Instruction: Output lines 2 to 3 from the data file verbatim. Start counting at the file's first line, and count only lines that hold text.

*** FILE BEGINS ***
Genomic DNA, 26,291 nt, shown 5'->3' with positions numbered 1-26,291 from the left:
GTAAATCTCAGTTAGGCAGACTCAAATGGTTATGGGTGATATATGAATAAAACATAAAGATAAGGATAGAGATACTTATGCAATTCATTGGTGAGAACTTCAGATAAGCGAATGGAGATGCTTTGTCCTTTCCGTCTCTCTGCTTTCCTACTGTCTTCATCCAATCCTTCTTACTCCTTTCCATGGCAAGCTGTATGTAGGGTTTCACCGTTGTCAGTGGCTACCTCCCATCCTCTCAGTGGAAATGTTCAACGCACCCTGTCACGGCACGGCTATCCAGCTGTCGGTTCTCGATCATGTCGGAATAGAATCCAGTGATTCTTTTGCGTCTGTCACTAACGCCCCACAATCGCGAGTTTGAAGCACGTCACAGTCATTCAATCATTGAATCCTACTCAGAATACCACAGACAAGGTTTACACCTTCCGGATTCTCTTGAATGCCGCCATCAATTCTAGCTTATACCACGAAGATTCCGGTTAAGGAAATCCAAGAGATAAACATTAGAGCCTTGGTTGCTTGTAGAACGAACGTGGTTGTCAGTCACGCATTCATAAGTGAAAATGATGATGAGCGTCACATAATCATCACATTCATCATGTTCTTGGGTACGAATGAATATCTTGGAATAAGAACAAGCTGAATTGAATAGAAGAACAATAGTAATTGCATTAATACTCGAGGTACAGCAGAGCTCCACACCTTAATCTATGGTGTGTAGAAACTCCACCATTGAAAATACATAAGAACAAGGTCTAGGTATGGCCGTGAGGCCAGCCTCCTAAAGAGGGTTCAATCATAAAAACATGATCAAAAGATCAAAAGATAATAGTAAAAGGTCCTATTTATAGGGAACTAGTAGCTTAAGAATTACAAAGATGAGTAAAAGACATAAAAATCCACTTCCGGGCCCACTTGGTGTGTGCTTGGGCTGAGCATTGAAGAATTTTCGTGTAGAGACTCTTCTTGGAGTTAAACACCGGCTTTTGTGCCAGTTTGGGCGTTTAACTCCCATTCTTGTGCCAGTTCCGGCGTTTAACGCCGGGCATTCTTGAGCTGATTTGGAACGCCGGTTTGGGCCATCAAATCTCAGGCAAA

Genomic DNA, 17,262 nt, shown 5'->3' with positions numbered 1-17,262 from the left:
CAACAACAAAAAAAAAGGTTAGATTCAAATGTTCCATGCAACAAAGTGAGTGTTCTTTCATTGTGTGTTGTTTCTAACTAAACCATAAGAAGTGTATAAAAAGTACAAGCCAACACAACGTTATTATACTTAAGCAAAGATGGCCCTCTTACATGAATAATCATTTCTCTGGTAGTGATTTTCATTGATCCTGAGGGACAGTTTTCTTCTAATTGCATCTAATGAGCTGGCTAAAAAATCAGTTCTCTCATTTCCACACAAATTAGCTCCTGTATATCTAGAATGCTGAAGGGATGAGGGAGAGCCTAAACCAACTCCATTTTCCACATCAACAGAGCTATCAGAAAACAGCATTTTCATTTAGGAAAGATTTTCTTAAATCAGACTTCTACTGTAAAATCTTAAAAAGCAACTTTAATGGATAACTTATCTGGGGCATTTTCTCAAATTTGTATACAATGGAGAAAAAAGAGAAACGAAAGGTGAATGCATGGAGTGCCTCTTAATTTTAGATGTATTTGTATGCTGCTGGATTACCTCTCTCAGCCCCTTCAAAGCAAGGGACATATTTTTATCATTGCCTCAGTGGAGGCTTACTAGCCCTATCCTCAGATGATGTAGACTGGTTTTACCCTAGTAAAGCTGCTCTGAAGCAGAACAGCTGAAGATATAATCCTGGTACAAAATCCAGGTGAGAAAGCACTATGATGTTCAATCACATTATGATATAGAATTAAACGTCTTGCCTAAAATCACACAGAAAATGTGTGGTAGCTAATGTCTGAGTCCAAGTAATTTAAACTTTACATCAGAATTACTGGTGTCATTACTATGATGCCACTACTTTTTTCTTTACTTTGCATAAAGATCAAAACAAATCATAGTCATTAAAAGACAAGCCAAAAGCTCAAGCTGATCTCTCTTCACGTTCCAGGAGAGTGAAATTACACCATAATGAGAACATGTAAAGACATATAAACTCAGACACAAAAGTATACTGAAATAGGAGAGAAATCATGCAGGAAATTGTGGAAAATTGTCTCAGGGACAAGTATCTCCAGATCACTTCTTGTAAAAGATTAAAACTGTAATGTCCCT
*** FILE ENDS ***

GTAAATCTCAGTTAGGCAGACTCAAATGGTTATGGGTGATATATGAATAAAACATAAAGATAAGGATAGAGATACTTATGCAATTCATTGGTGAGAACTTCAGATAAGCGAATGGAGATGCTTTGTCCTTTCCGTCTCTCTGCTTTCCTACTGTCTTCATCCAATCCTTCTTACTCCTTTCCATGGCAAGCTGTATGTAGGGTTTCACCGTTGTCAGTGGCTACCTCCCATCCTCTCAGTGGAAATGTTCAACGCACCCTGTCACGGCACGGCTATCCAGCTGTCGGTTCTCGATCATGTCGGAATAGAATCCAGTGATTCTTTTGCGTCTGTCACTAACGCCCCACAATCGCGAGTTTGAAGCACGTCACAGTCATTCAATCATTGAATCCTACTCAGAATACCACAGACAAGGTTTACACCTTCCGGATTCTCTTGAATGCCGCCATCAATTCTAGCTTATACCACGAAGATTCCGGTTAAGGAAATCCAAGAGATAAACATTAGAGCCTTGGTTGCTTGTAGAACGAACGTGGTTGTCAGTCACGCATTCATAAGTGAAAATGATGATGAGCGTCACATAATCATCACATTCATCATGTTCTTGGGTACGAATGAATATCTTGGAATAAGAACAAGCTGAATTGAATAGAAGAACAATAGTAATTGCATTAATACTCGAGGTACAGCAGAGCTCCACACCTTAATCTATGGTGTGTAGAAACTCCACCATTGAAAATACATAAGAACAAGGTCTAGGTATGGCCGTGAGGCCAGCCTCCTAAAGAGGGTTCAATCATAAAAACATGATCAAAAGATCAAAAGATAATAGTAAAAGGTCCTATTTATAGGGAACTAGTAGCTTAAGAATTACAAAGATGAGTAAAAGACATAAAAATCCACTTCCGGGCCCACTTGGTGTGTGCTTGGGCTGAGCATTGAAGAATTTTCGTGTAGAGACTCTTCTTGGAGTTAAACACCGGCTTTTGTGCCAGTTTGGGCGTTTAACTCCCATTCTTGTGCCAGTTCCGGCGTTTAACGCCGGGCATTCTTGAGCTGATTTGGAACGCCGGTTTGGGCCATCAAATCTCAGGCAAA

Genomic DNA, 17,262 nt, shown 5'->3' with positions numbered 1-17,262 from the left: